Mobile artist and entrepreneur Trey Oliver III wants to pull new life from downtown’s past.
“Seven, eight years ago, there were a number of galleries downtown. They’re all gone. Kangal is gone. Artology is gone. Innova moved out of downtown after being priced out of St. Louis [Street], which is now a high-rent district,” Oliver said.
Oliver has his own history in LoDa, first as a street vendor fending off accusations he undermined Artwalk.
“People said [Artwalk] was designed for brick-and-mortar galleries and I said, ‘No, I’m not actually, but even if I was, I’m paying for a business license just like everyone else,’” Oliver said. “I just said the heck with it, I’m just going to go inside a gallery.”
He joined Cathedral Square Gallery, the downtown co-op alive nearly a quarter century, first near the Saenger Theatre then seven blocks westward. It changed its name to Mobilia Arts Center in 2018 but closed shortly afterward.
“That [landlord] gave us a really good deal for years, but progress is a two-edged sword. With progress, prices understandably increase and he went up on rent,” Oliver recalled.
Suddenly, there were roughly 40 artists looking for a new place to show their work. Oliver and fellow Cathedral Square artist Hunter Cobb went on the hunt. Square-footage prices were more affordable farther west, but the group was committed to staying in the Hank Aaron Loop if possible.
“We’ve all lived downtown at some point in our lives and it’s just an essential ingredient. That’s part of the ambience, why you go downtown, for museums, restaurants, bars and galleries,” Oliver said.
When the Mobile Arts Council was priced out of their prime spot, a hub of arts identity as much a fixture as the Mobile Symphony Orchestra and Mobile Opera address on Dauphin, it seemed a bad omen. However, what the entrepreneurs found seemed more providential.
The John McGuire building has stood at 358 Dauphin St. for 167 years and apropos to Oliver and Cobb’s recent association, it faces the north wall of the Cathedral Basilica of the Immaculate Conception. The Federal-style building has played host to a string of eateries since the early 1980s, the most enduring of which was John Word’s Place and its current neighbor, Southern National, has made an even bigger splash with a James Beard Award nomination in 2018.
The historic structure reaches a new stage when Lupercalia Arts premieres, with an Aug. 9 ribbon cutting the most hopeful goal. An evolution from Mobilia Art Center, it bears distinctions. It won’t be a co-op but an LLC, and under new leadership.
“We hooked up with Amy Bryan, a certified public accountant. We want a numbers person at the helm and we’ll be beside her to do the art side, the marketing side, while she handles finances,” Oliver said.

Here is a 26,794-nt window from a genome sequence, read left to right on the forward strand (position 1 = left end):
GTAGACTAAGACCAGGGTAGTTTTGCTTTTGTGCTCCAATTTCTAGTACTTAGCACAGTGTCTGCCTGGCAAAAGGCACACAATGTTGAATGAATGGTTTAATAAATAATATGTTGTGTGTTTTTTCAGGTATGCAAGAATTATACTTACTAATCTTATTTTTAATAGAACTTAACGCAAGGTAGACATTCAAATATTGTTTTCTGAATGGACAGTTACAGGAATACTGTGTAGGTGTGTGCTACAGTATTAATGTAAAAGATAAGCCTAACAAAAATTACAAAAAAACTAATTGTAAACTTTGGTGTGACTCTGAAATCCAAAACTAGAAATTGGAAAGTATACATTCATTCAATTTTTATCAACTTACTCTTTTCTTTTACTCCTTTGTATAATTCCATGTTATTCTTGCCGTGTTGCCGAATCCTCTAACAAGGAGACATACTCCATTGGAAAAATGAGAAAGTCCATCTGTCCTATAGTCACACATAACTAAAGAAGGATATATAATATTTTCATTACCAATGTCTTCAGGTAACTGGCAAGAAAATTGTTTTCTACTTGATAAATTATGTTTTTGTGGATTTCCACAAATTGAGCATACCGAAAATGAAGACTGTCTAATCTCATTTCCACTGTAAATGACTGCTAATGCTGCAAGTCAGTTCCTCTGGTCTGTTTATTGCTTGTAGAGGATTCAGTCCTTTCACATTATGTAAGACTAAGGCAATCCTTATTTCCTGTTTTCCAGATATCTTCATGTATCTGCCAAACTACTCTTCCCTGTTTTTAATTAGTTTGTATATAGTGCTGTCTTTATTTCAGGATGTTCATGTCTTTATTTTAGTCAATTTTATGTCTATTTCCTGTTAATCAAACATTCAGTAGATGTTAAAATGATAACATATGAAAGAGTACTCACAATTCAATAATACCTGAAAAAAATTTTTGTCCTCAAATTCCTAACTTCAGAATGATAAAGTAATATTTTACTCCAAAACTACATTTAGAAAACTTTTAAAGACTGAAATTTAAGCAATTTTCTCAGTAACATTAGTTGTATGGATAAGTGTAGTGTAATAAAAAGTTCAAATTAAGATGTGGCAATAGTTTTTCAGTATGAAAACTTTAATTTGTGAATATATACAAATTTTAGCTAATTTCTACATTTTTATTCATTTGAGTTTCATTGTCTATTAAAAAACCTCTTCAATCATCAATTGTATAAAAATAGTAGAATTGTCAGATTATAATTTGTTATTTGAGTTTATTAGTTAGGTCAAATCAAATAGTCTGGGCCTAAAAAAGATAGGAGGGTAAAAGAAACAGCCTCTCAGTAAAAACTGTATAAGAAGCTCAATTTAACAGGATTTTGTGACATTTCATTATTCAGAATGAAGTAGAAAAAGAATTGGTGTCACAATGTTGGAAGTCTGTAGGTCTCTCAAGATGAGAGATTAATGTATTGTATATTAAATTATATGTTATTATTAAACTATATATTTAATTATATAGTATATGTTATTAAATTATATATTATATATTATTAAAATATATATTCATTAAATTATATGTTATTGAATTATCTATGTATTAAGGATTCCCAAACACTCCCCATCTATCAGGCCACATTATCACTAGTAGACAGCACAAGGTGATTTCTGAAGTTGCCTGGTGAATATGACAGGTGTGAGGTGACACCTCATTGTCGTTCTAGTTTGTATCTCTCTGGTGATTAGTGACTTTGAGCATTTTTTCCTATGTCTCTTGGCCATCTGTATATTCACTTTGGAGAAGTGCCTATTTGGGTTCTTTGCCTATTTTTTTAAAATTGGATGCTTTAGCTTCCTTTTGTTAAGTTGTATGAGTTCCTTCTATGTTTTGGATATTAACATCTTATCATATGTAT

By his account, the landlord was accommodating. The upstairs is filled with multiple stories of “luxury apartments” and the owner wanted “a quiet tenant.”
Renovations have been underway since a two-year lease was signed. The previous layout had a restaurant kitchen and a dining and office area on the ground level.
The new proprietor said floors have been updated and restrooms installed. Photos on their Facebook page show construction where the glass wall separating an office and old wine cellar were.
“It’s already beautiful with four doors and three gas lights. We’re looking forward to being open on Sundays for brunch at the downtown restaurants and late on certain evenings if there’s a special event in the area. We’re closer to pedestrian traffic, too,” Oliver said.
Below ground level was one of the most reputed lounges in Mobile, a piano bar that felt straight from Jazz Age Chicago. That too has been transformed as even its 50-foot hallway will serve as a gallery.
“We’re going to play with themes, like Prohibition for that speakeasy part. We also want to have some connection with Mardi Gras, which was how we came up with Lupercalia, the pre-Roman holiday that had some influence on Mardi Gras,” Oliver said.
The aim is for 60 artists with work there. Oliver said 10 are already on board and they want metal, wood and jewelry artists to boot. Some will trade in-kind services for exhibit space priced at $60 to $100 monthly, according to a social media post.
“A city the size of Mobile should be the regional epicenter for all arts — performing, music and certainly visual,” Oliver said. “Come on, people; let’s get our act together.”
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